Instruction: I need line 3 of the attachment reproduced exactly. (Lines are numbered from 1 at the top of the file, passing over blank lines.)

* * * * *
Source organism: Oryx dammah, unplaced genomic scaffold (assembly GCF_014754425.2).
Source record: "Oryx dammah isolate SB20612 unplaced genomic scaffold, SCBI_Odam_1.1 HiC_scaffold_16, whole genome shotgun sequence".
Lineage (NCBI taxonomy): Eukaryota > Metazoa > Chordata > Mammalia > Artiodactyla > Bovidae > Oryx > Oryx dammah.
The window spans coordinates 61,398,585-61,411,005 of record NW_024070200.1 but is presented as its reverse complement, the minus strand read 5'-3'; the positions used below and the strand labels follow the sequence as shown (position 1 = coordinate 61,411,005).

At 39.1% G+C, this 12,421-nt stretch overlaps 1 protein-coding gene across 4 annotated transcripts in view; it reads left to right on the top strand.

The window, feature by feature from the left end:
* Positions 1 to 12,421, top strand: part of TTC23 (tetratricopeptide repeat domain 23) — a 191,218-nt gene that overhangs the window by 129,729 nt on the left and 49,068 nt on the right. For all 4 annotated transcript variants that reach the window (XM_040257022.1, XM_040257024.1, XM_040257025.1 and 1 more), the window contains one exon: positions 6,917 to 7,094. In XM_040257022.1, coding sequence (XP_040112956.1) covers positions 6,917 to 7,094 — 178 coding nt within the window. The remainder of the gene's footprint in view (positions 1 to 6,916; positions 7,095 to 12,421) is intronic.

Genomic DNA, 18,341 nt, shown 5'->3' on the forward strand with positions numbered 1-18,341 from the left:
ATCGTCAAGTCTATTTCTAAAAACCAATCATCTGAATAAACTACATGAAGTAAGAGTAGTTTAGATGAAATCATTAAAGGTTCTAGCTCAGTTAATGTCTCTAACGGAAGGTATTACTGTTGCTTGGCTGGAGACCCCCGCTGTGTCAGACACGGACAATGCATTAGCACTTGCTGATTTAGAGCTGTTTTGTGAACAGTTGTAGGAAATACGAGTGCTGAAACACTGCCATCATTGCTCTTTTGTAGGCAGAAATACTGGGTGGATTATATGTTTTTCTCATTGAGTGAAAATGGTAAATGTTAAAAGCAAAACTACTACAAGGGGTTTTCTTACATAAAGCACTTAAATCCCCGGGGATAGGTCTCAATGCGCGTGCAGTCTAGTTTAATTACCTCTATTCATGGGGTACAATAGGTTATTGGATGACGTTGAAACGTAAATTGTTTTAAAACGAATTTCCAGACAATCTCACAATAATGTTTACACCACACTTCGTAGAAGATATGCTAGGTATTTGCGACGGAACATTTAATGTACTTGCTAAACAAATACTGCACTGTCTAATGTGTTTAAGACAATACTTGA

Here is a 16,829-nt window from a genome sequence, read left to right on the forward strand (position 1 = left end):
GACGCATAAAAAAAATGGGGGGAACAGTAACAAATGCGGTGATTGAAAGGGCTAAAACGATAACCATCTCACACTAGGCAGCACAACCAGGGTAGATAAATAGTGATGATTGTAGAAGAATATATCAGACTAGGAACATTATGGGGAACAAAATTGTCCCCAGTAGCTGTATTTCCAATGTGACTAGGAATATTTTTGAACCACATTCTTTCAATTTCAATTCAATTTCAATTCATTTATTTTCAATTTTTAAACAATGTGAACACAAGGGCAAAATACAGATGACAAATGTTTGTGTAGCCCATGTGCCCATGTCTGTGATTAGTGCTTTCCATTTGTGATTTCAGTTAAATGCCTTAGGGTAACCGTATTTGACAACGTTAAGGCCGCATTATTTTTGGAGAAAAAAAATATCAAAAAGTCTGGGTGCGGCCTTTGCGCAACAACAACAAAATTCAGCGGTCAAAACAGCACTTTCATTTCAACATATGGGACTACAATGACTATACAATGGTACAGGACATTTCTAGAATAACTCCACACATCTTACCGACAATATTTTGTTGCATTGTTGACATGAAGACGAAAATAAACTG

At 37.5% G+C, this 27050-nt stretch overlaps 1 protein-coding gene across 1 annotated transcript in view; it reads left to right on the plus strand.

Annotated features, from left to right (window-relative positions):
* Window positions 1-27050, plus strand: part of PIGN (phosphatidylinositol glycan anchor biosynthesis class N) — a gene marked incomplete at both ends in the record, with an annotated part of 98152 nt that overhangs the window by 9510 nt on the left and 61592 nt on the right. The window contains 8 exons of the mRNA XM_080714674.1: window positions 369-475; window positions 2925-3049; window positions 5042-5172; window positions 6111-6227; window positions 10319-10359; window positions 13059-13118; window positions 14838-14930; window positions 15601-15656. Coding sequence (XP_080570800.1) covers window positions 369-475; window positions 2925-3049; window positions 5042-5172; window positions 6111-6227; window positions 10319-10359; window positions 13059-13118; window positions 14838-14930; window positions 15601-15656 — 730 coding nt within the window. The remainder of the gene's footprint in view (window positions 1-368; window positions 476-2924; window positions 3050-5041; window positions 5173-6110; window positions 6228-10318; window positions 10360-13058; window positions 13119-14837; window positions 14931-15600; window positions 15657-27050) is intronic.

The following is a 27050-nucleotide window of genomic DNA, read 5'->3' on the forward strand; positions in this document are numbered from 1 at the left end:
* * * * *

Lineage (NCBI taxonomy): Eukaryota > Metazoa > Chordata > Mammalia > Artiodactyla > Bovidae > Oryx > Oryx dammah.